RL: What’s a typical day at work for you?
NG: My responsibilities at Articolo span design, sourcing, sales, marketing and some aspects of early production. Therefore it may come as no surprise that most days involve 12 hours (or more) at the office. Whilst the days are long, what keeps me inspired is a true love for what I do — and, perhaps, the fact that some of my best designs have been conceived when tossing and turning over an idea in the middle of the night. I enjoy this holistic, hands-on approach to my business, but also look forward to the day when I am able to focus solely on design and sourcing. How very fortunate I would be to channel all of my focus into designing beautiful product, and have the luxury of detailing, engineering and resolving a product with time and consideration.
RL: Here in New York, we’ve had some fascinating conversations with female design entrepreneurs about their experiences in the industry. What is it like for a woman in design in Australia?
NG: I never feel like a “woman” in design, as such; I simply feel fortunate to be involved in design and the broader design community, which I find to be supportive, open, collaborative and encouraging.
RL: Tell us a bit about the design community in Melbourne. Are there lots of other makers and craftspeople here?
NG: Melbourne, and more broadly Australia, is bursting with talented creators and designers. Given our distance from some of the largest design and cultural hubs of the world, we have a unique sensibility in our approach to design, and the spotlight certainly continues to shine brighter on the Australian and New Zealand design industries. Australia is home to a collection of discerning talent, from architecture and interior design, to furniture and lighting. You must visit!
RL: Where do you get your inspiration? What are some of your favourite places to travel to, for inspiration or research or meetings?
NG: I find inspiration everywhere I go; from the washed, bleached colours of Marrakech and Mexico, to the architectural detail found in minimalist Japan. I love to explore the local crafts, and pore over the work of local artisans of different lands. The Japanese are exceptionally talented in porcelain, whilst the Mexicans are experts in beading, embroidery and silver. At times of travel and exploration, my mind goes into a conceptual overdrive, and invariably I don’t get any sleep as ideas and thoughts ruminate in my mind.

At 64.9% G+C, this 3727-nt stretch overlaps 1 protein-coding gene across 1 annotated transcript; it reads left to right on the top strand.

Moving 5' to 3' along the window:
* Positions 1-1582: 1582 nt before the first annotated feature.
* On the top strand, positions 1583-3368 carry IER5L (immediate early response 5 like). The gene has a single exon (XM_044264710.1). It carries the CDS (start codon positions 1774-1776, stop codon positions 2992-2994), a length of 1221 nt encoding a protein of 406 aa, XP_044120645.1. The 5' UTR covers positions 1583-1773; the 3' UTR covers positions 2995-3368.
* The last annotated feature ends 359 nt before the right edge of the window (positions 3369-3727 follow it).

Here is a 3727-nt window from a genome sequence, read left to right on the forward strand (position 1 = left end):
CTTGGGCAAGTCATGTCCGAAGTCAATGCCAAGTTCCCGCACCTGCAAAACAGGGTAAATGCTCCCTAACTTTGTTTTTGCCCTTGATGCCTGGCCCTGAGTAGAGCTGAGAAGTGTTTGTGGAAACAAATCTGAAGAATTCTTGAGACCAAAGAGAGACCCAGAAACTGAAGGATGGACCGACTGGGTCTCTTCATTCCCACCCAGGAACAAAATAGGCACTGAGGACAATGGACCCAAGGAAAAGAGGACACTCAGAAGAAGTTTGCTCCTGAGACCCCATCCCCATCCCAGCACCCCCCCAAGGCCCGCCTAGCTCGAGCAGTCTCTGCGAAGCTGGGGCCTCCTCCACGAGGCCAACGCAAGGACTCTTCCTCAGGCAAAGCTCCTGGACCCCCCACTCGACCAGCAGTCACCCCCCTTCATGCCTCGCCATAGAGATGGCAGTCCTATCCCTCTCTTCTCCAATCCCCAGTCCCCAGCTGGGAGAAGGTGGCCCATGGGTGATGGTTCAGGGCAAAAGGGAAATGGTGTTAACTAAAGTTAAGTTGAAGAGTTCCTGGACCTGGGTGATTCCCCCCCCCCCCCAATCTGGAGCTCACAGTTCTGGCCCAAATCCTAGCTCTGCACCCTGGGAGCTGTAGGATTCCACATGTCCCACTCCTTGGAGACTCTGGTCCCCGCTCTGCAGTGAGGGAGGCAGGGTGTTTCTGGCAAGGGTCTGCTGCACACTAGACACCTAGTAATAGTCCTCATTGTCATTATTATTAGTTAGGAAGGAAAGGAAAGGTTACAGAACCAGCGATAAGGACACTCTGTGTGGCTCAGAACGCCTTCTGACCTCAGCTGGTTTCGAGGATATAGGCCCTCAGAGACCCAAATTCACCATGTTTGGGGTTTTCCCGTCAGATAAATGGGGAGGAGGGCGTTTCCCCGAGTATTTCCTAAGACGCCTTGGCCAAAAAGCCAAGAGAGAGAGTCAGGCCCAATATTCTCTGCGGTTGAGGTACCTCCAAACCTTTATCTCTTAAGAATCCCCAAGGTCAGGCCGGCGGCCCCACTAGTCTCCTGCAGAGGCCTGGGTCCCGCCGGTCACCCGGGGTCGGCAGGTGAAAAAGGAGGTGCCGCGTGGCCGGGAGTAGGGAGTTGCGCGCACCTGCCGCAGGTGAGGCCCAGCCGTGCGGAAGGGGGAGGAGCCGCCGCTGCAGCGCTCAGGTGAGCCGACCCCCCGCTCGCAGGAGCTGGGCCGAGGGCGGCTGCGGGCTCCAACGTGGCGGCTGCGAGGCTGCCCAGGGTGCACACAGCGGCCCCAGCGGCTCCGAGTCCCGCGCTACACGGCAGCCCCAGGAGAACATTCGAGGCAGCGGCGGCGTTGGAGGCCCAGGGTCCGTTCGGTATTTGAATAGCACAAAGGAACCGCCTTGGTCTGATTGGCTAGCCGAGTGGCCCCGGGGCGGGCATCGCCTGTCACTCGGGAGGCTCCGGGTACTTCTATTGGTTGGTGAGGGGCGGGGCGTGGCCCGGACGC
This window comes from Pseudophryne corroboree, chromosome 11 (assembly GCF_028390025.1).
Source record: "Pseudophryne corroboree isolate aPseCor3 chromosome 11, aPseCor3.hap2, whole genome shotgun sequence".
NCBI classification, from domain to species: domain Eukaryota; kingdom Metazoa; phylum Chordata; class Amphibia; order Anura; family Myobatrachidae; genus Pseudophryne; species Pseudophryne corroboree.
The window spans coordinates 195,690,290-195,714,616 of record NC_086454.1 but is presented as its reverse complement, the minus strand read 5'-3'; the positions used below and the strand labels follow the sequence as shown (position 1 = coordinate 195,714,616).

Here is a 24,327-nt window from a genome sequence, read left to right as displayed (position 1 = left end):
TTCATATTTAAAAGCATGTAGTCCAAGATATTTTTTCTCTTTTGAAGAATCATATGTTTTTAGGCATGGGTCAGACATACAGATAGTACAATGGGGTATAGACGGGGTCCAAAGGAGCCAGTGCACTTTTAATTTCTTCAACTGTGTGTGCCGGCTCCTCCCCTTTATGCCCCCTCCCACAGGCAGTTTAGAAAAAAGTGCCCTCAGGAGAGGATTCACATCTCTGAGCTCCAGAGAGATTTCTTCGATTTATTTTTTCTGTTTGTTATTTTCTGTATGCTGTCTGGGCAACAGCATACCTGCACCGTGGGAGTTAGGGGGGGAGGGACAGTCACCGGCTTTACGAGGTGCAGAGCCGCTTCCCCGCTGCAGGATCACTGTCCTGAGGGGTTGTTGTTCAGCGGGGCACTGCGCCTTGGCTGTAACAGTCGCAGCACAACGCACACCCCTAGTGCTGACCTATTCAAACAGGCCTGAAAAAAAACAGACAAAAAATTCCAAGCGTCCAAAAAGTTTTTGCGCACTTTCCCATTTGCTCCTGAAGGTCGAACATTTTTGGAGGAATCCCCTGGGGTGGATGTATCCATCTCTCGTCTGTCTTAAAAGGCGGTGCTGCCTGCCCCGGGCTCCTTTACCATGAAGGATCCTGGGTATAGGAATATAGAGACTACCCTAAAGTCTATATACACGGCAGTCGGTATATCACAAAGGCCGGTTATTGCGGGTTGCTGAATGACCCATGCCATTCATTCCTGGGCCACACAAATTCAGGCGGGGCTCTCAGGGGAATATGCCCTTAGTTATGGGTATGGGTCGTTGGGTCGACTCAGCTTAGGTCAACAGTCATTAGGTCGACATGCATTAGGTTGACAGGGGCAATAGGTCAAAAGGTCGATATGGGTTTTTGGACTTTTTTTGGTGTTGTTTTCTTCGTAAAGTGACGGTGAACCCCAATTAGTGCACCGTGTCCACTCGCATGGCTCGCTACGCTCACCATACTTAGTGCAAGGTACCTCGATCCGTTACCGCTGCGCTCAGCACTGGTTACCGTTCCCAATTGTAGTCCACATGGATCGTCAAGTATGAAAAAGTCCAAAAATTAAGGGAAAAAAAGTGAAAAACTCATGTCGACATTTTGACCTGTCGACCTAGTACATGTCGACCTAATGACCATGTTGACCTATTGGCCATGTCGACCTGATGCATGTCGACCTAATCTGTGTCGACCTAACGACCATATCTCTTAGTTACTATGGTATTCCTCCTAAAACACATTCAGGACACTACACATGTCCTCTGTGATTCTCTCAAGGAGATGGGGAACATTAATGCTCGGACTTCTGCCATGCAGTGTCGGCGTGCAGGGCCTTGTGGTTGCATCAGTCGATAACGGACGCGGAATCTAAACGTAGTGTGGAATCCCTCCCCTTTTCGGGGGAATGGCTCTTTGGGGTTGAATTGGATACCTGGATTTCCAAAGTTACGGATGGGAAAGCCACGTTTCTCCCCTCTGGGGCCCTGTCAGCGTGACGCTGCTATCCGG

RL: Where should a design-obsessed New Yorker visiting Melbourne be sure to go/do/see?
NG: Your first stop should be Articolo, of course! But while you’re visiting our beautiful city, I can also recommend the Heide Museum of Modern Art, McLelland Gallery and Craft Victoria for inspiring art and design. Melbourne is also famous for its food, and some of my favourites include Kisume and Cumulus Inc on Flinders Lane in the city, and Estelle in Northcote. Don’t miss Eau de Vie for incredible cocktails. And for that well-known Melbourne coffee… well, it’s too hard for me to choose, but thankfully it’s also hard to go wrong. You’ll love Melbourne!
RL: What is your dream project?
NG: I love embracing new challenges, so a long-term goal is to collaborate with an architect on a hotel or resort imbued with the Articolo aesthetic and sensibility. It will be an entirely sensory experience where guests are cocooned from the rest of the world. A dream I’d love to see come true one day.
RL: If I could only purchase one fixture from the collection, which one would you suggest I buy?
NG: This is a very difficult question to answer. The Fizi Collection is so unique as the mouth-blown glass acts as delicate “jewellery” for walls and ceilings. Each Fizi “ball” is bursting with an explosion of bubbles that, when lit, throw dramatic patterns and movement into the surrounding space and walls. Another favourite is the Float “Capped” Wall Sconce. It is superbly detailed with a solid brass or mid-bronze fitting inlaid with a leather cuff. I also love the combination of brass and our signature “snow”-coloured glass, or mid-bronze with grey glass. The mix of materials is something I’m passionate about.
RL: What’s next for Articolo?
NG: More wonderful lighting and more collaboration with wonderful artisans who share our passion for celebrating the art of light. We are also working on a small capsule collection of furniture pieces about which I am incredibly excited. It is superbly detailed, engineered and manufactured in Australia to the highest standard, and of course with our signature Articolo design aesthetic. This is a thrilling extension of what we’ve designed to date, and will complement our growing range of artisanal lighting for which we’ve become known.